If you can’t complete a pullup, you won’t build your back muscles. So do lat pulldowns to develop strength in this range of motion, says Greg Haff, Ph.D., director of the strength research laboratory at Midwestern State University in Wichita Falls, Texas.

The real expert says: “Initially, novice athletes will see benefits with either machines or free weights, but as you become more trained, free weights should make up the major portion of your training program,” says Haff.

Free-weight exercises mimic athletic moves and generally activate more muscle mass. If you’re a seasoned lifter, free weights are your best tools to build strength or burn fat.

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By: Todd Durkin, C.S.C.S.


Perform the following routine prior to every upper body workout. The movements will activate the muscles in your shoulders, back, chest, and arms, which helps you lift more weight and prevent injury. The exercises should take no more than 10 minutes.

Pushup Circuit
Complete one set of 5 to 10 reps of each pushup version listed below. After each set rest 10 to 20 seconds and then continue on to the next exercise. Use the higher number of reps if you’ve been resistance training for more at least 1 to 2 years.

How to do it: This circuit uses variations of the standard pushup. For each movement, assume a pushup position (with your body in a straight line from ankles to shoulders), and then lower your chest to the floor. Press your body back to the starting position by straightening your arms.



Assume a pushup position with your hands set just wider than shoulder-width. Your body should form a straight line from your head to your ankles. Lower your body until your chest almost touches the floor, then push yourself back up to the starting position. That’s one rep.


Diamond Pushup

Do a pushup with your hands close enough for the tips of your thumbs and index fingers to touch, forming a diamond shape.


Wide-Hands Pushup

Place your hands about twice shoulder-width apart.


Staggered-Hands Pushup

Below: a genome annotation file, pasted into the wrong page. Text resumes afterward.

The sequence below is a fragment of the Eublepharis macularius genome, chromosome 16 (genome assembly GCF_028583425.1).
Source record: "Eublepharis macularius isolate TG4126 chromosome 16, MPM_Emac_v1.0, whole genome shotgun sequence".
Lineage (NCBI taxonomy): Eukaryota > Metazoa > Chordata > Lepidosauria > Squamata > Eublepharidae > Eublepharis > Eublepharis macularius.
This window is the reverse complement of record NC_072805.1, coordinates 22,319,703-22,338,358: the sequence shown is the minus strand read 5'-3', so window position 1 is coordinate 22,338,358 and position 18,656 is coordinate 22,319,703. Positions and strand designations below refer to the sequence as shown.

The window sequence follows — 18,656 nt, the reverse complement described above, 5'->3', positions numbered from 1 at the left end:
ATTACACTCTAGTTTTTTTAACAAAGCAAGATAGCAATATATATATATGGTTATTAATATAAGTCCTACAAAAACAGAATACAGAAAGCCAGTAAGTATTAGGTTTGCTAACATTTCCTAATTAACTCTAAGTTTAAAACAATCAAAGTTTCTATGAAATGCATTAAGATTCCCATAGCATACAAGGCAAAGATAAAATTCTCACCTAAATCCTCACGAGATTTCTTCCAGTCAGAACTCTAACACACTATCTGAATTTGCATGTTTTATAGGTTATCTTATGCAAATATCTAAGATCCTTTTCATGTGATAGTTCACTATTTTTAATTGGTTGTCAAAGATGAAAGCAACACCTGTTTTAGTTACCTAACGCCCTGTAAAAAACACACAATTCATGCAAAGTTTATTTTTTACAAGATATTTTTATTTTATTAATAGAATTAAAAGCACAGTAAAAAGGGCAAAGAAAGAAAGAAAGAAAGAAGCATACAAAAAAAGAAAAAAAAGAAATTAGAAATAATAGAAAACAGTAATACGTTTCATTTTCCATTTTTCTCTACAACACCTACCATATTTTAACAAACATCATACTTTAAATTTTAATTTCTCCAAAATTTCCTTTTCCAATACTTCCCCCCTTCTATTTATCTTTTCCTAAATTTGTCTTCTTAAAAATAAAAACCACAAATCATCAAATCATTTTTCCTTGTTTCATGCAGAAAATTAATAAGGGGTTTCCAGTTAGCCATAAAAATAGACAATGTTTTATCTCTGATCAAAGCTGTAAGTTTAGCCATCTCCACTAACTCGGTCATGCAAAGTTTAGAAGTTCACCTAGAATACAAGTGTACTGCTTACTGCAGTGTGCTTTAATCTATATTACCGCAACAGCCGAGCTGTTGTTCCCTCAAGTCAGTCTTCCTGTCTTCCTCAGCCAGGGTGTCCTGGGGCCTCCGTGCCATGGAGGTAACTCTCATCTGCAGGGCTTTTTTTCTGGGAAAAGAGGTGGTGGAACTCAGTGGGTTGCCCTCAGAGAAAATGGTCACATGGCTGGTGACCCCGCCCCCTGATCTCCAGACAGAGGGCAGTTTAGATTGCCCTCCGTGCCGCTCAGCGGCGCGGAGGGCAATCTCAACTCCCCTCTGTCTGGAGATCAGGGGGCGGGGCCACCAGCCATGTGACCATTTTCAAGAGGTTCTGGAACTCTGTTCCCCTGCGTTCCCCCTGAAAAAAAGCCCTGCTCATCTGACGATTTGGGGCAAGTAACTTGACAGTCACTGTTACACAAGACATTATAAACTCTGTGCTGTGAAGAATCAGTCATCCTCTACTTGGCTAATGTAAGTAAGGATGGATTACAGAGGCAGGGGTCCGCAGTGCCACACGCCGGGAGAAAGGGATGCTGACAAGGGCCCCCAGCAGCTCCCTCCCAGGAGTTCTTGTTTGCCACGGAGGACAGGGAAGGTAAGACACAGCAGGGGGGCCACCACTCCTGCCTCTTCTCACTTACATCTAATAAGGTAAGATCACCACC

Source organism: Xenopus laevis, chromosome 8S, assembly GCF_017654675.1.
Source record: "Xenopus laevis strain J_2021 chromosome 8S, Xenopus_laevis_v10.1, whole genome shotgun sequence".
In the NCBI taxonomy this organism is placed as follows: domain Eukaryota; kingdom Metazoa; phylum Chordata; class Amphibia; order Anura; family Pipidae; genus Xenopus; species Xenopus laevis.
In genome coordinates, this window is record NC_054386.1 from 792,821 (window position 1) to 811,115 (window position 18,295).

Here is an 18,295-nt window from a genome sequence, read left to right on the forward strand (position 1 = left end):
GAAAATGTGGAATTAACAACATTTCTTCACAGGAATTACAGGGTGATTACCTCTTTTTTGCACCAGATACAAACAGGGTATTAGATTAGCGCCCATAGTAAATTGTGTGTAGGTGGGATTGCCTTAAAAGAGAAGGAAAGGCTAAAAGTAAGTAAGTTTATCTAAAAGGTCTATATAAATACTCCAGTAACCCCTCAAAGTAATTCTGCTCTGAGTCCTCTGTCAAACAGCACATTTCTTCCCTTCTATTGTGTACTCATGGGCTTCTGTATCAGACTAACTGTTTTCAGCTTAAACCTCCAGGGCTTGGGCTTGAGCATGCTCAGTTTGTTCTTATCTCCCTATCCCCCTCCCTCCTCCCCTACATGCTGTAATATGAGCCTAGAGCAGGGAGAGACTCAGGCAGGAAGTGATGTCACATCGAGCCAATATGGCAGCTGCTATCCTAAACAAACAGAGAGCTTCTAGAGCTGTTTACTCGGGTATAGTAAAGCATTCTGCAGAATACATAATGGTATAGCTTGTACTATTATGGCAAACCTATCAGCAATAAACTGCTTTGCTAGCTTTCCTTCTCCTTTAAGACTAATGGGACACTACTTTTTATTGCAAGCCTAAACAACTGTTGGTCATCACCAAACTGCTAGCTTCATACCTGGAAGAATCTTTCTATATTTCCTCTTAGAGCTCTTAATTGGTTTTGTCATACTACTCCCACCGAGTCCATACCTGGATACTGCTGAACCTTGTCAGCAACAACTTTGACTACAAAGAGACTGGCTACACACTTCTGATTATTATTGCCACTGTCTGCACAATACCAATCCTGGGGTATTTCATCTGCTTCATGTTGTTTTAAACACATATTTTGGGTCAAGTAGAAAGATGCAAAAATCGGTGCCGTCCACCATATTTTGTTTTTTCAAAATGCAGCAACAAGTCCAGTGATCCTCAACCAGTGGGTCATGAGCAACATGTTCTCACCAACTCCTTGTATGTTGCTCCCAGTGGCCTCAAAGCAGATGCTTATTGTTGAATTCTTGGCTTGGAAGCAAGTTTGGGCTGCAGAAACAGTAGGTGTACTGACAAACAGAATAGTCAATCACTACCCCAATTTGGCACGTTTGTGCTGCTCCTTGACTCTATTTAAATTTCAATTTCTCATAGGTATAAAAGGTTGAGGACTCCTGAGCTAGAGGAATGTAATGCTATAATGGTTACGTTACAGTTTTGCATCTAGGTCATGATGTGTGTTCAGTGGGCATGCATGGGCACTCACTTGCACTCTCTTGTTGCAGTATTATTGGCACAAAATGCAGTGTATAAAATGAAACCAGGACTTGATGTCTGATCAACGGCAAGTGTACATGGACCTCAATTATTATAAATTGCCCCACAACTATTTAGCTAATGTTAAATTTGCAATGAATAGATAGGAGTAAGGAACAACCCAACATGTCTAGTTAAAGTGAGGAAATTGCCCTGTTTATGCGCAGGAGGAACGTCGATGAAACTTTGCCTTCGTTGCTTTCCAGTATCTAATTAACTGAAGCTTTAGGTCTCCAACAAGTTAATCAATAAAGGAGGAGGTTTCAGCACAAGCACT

Place one hand in standard pushup position and your other hand a few inches farther forward.


Explosive Pushup

After you lower your body, press yourself up so forcefully that your hands leave the floor.

After completing the pushups, perform the following two exercises designed to improve range of motion in your shoulders and protect your joints before lifting heavier weights.


Dumbbell Lateral Raise and External Rotation

1-2 sets of 15 reps

Grab a light pair of dumbbells and hold them at arm’s length with your palms turned toward each other. Bend your elbows 90 degrees. Without changing the bend in your arms, raise your upper arms out to the sides until they’re parallel to the floor. Rotate your upper arms up and back so that your forearms are pointing toward the ceiling. Pause, then reverse the movement and return to the starting position.


Cable Diagonal Raise

1-2 sets of 15 reps per arm

Attach a stirrup handle to the low pulley of a cable station. Standing with your right side toward the weight stack, grab the handle with your left hand and position it in front of your rip hip, with your elbow slightly bent. Without changing the bend in your elbow, pull the handle up and across your body until your hand is above your head. Lower the handle to the starting position. Complete all repetitions with your left arm, then immediately do the same with your right arm.

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By Scott Quill